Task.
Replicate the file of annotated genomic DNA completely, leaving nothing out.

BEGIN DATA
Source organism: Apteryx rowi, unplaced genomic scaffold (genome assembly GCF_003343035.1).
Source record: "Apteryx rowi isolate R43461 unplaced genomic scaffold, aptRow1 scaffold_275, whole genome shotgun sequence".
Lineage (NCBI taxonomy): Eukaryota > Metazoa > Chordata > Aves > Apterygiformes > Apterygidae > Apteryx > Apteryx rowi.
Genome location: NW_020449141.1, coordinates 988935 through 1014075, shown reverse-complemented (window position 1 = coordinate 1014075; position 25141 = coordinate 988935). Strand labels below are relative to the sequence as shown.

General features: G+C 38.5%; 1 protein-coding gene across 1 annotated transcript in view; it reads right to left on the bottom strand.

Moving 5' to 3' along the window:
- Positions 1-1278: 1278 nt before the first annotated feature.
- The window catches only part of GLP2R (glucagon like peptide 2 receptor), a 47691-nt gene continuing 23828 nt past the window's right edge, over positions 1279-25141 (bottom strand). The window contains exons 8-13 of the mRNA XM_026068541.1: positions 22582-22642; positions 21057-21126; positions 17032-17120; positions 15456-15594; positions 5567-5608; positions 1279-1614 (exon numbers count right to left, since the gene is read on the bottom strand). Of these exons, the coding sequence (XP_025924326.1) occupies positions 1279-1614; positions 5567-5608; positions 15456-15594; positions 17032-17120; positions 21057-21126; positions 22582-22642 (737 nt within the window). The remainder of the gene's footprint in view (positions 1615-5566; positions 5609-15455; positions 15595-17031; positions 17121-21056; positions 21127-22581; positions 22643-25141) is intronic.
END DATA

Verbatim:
Source organism: Apteryx rowi, unplaced genomic scaffold (genome assembly GCF_003343035.1).
Source record: "Apteryx rowi isolate R43461 unplaced genomic scaffold, aptRow1 scaffold_275, whole genome shotgun sequence".
Lineage (NCBI taxonomy): Eukaryota > Metazoa > Chordata > Aves > Apterygiformes > Apterygidae > Apteryx > Apteryx rowi.
Genome location: NW_020449141.1, coordinates 988935 through 1014075, shown reverse-complemented (window position 1 = coordinate 1014075; position 25141 = coordinate 988935). Strand labels below are relative to the sequence as shown.

General features: G+C 38.5%; 1 protein-coding gene across 1 annotated transcript in view; it reads right to left on the bottom strand.

Moving 5' to 3' along the window:
- Positions 1-1278: 1278 nt before the first annotated feature.
- The window catches only part of GLP2R (glucagon like peptide 2 receptor), a 47691-nt gene continuing 23828 nt past the window's right edge, over positions 1279-25141 (bottom strand). The window contains exons 8-13 of the mRNA XM_026068541.1: positions 22582-22642; positions 21057-21126; positions 17032-17120; positions 15456-15594; positions 5567-5608; positions 1279-1614 (exon numbers count right to left, since the gene is read on the bottom strand). Of these exons, the coding sequence (XP_025924326.1) occupies positions 1279-1614; positions 5567-5608; positions 15456-15594; positions 17032-17120; positions 21057-21126; positions 22582-22642 (737 nt within the window). The remainder of the gene's footprint in view (positions 1615-5566; positions 5609-15455; positions 15595-17031; positions 17121-21056; positions 21127-22581; positions 22643-25141) is intronic.